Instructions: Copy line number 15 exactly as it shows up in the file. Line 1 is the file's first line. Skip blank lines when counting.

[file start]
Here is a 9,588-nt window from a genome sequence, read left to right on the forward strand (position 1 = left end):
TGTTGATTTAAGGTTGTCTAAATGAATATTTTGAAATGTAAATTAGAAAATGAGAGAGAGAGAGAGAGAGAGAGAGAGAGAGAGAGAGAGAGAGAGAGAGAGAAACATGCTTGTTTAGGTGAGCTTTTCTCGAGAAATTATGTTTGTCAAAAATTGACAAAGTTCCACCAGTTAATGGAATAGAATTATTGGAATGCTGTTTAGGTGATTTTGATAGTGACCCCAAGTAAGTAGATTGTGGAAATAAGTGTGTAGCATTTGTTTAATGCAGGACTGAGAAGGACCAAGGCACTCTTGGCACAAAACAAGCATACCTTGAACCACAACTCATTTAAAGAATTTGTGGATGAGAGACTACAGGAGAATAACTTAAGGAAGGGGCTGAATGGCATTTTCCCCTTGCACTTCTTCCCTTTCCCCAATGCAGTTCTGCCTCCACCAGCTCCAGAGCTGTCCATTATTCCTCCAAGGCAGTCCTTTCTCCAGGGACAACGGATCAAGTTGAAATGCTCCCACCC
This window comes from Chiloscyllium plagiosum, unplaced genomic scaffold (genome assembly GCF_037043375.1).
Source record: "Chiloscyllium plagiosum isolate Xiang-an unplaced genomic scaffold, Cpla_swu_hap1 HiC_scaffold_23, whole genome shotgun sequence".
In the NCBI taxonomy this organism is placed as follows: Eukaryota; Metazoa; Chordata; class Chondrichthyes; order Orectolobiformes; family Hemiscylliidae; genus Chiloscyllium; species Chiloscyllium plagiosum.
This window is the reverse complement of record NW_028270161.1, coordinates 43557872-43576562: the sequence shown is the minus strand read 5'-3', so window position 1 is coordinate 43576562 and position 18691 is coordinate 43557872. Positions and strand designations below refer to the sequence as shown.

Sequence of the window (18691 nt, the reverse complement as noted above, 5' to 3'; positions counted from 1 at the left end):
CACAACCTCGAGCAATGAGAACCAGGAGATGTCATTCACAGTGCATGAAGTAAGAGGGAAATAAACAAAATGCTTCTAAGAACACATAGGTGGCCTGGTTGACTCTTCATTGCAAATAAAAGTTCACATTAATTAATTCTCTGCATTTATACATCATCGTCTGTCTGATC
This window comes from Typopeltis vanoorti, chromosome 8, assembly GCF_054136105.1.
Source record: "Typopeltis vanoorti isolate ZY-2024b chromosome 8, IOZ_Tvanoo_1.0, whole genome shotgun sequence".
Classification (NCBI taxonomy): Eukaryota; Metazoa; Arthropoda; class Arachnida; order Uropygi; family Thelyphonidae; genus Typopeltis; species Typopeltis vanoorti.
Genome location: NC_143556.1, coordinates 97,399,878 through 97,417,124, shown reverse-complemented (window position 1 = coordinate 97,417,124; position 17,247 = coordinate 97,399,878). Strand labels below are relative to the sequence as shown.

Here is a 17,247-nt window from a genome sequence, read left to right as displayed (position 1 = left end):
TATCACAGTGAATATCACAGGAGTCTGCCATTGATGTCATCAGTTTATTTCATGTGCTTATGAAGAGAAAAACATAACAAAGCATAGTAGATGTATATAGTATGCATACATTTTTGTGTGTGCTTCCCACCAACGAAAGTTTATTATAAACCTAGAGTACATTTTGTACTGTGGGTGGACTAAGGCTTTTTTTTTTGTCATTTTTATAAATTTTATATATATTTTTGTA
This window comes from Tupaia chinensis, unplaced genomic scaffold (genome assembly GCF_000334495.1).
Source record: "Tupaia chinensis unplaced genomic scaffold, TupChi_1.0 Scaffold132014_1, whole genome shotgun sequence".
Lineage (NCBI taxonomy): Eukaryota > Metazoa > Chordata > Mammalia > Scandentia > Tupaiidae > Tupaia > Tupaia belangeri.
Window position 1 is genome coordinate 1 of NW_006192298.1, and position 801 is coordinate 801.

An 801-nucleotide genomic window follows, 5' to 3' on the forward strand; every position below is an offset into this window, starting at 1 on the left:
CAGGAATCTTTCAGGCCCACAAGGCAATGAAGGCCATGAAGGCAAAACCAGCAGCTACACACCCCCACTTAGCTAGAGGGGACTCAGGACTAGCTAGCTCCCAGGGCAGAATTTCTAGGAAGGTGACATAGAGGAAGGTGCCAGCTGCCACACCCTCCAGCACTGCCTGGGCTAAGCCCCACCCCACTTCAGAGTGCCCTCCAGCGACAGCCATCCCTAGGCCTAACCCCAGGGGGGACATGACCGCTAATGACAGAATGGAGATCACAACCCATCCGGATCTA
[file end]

This window comes from Tupaia chinensis, unplaced genomic scaffold (genome assembly GCF_000334495.1).